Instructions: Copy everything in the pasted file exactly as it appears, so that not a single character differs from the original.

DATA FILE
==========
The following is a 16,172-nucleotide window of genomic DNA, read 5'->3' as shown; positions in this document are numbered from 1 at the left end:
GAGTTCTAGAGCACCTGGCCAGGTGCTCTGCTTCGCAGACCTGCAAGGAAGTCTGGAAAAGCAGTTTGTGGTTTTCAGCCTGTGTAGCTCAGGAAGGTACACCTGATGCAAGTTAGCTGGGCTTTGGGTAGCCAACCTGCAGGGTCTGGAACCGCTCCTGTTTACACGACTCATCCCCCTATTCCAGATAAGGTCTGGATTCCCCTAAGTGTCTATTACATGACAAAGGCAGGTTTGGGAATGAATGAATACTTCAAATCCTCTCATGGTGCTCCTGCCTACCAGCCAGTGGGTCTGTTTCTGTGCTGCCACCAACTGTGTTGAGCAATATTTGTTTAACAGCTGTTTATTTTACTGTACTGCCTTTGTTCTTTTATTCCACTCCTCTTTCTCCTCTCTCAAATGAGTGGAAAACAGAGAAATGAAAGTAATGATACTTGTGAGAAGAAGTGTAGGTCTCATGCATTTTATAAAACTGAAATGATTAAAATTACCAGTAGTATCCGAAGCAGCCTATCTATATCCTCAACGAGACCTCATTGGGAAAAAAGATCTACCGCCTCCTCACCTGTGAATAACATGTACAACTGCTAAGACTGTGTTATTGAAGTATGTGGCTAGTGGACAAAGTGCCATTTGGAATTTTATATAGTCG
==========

The following is a 16,172-nucleotide window of genomic DNA, read 5'->3' as shown; positions in this document are numbered from 1 at the left end:
GAGTTCTAGAGCACCTGGCCAGGTGCTCTGCTTCGCAGACCTGCAAGGAAGTCTGGAAAAGCAGTTTGTGGTTTTCAGCCTGTGTAGCTCAGGAAGGTACACCTGATGCAAGTTAGCTGGGCTTTGGGTAGCCAACCTGCAGGGTCTGGAACCGCTCCTGTTTACACGACTCATCCCCCTATTCCAGATAAGGTCTGGATTCCCCTAAGTGTCTATTACATGACAAAGGCAGGTTTGGGAATGAATGAATACTTCAAATCCTCTCATGGTGCTCCTGCCTACCAGCCAGTGGGTCTGTTTCTGTGCTGCCACCAACTGTGTTGAGCAATATTTGTTTAACAGCTGTTTATTTTACTGTACTGCCTTTGTTCTTTTATTCCACTCCTCTTTCTCCTCTCTCAAATGAGTGGAAAACAGAGAAATGAAAGTAATGATACTTGTGAGAAGAAGTGTAGGTCTCATGCATTTTATAAAACTGAAATGATTAAAATTACCAGTAGTATCCGAAGCAGCCTATCTATATCCTCAACGAGACCTCATTGGGAAAAAAGATCTACCGCCTCCTCACCTGTGAATAACATGTACAACTGCTAAGACTGTGTTATTGAAGTATGTGGCTAGTGGACAAAGTGCCATTTGGAATTTTATATAGTCG